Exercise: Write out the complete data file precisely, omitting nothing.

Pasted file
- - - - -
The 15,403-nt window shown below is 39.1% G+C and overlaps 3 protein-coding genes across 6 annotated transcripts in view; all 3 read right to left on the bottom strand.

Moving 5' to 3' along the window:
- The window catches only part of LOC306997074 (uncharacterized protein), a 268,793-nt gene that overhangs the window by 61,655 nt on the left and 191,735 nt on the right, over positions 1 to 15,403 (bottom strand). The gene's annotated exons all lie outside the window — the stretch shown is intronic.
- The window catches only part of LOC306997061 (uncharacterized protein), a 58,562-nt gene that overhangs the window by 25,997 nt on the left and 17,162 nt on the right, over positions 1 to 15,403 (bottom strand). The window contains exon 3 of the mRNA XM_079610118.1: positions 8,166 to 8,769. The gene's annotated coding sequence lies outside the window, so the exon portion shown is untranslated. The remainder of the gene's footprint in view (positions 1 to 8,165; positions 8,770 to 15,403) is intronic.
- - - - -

The 15,403-nt window shown below is 39.1% G+C and overlaps 3 protein-coding genes across 6 annotated transcripts in view; all 3 read right to left on the bottom strand.

Moving 5' to 3' along the window:
- The window catches only part of LOC306997074 (uncharacterized protein), a 268,793-nt gene that overhangs the window by 61,655 nt on the left and 191,735 nt on the right, over positions 1 to 15,403 (bottom strand). The gene's annotated exons all lie outside the window — the stretch shown is intronic.
- The window catches only part of LOC306997061 (uncharacterized protein), a 58,562-nt gene that overhangs the window by 25,997 nt on the left and 17,162 nt on the right, over positions 1 to 15,403 (bottom strand). The window contains exon 3 of the mRNA XM_079610118.1: positions 8,166 to 8,769. The gene's annotated coding sequence lies outside the window, so the exon portion shown is untranslated. The remainder of the gene's footprint in view (positions 1 to 8,165; positions 8,770 to 15,403) is intronic.